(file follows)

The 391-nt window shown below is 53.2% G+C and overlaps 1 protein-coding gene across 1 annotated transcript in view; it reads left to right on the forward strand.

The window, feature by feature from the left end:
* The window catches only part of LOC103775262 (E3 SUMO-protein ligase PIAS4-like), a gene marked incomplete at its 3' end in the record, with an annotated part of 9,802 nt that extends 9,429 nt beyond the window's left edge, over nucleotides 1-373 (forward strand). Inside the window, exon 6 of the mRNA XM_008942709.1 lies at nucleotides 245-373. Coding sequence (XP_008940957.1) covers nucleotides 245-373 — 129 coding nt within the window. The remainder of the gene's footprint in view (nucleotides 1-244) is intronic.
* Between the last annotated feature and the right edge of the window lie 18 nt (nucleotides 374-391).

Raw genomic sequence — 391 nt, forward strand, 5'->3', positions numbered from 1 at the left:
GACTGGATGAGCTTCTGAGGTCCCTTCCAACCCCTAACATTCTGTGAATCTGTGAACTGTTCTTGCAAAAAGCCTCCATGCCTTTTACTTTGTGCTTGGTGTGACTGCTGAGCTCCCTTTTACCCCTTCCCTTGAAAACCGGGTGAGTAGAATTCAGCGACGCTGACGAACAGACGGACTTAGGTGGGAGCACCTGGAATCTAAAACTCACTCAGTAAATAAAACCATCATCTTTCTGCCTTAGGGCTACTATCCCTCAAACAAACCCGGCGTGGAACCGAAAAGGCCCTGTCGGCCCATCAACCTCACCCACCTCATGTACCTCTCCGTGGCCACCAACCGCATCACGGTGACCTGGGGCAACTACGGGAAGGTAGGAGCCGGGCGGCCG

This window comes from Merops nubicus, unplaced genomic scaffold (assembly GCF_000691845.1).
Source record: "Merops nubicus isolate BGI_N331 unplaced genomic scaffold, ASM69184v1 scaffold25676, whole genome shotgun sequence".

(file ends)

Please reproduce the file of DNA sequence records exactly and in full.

The 391-nt window shown below is 53.2% G+C and overlaps 1 protein-coding gene across 1 annotated transcript in view; it reads left to right on the forward strand.

The window, feature by feature from the left end:
* The window catches only part of LOC103775262 (E3 SUMO-protein ligase PIAS4-like), a gene marked incomplete at its 3' end in the record, with an annotated part of 9,802 nt that extends 9,429 nt beyond the window's left edge, over nucleotides 1-373 (forward strand). Inside the window, exon 6 of the mRNA XM_008942709.1 lies at nucleotides 245-373. Coding sequence (XP_008940957.1) covers nucleotides 245-373 — 129 coding nt within the window. The remainder of the gene's footprint in view (nucleotides 1-244) is intronic.
* Between the last annotated feature and the right edge of the window lie 18 nt (nucleotides 374-391).

Raw genomic sequence — 391 nt, forward strand, 5'->3', positions numbered from 1 at the left:
GACTGGATGAGCTTCTGAGGTCCCTTCCAACCCCTAACATTCTGTGAATCTGTGAACTGTTCTTGCAAAAAGCCTCCATGCCTTTTACTTTGTGCTTGGTGTGACTGCTGAGCTCCCTTTTACCCCTTCCCTTGAAAACCGGGTGAGTAGAATTCAGCGACGCTGACGAACAGACGGACTTAGGTGGGAGCACCTGGAATCTAAAACTCACTCAGTAAATAAAACCATCATCTTTCTGCCTTAGGGCTACTATCCCTCAAACAAACCCGGCGTGGAACCGAAAAGGCCCTGTCGGCCCATCAACCTCACCCACCTCATGTACCTCTCCGTGGCCACCAACCGCATCACGGTGACCTGGGGCAACTACGGGAAGGTAGGAGCCGGGCGGCCG

This window comes from Merops nubicus, unplaced genomic scaffold (assembly GCF_000691845.1).
Source record: "Merops nubicus isolate BGI_N331 unplaced genomic scaffold, ASM69184v1 scaffold25676, whole genome shotgun sequence".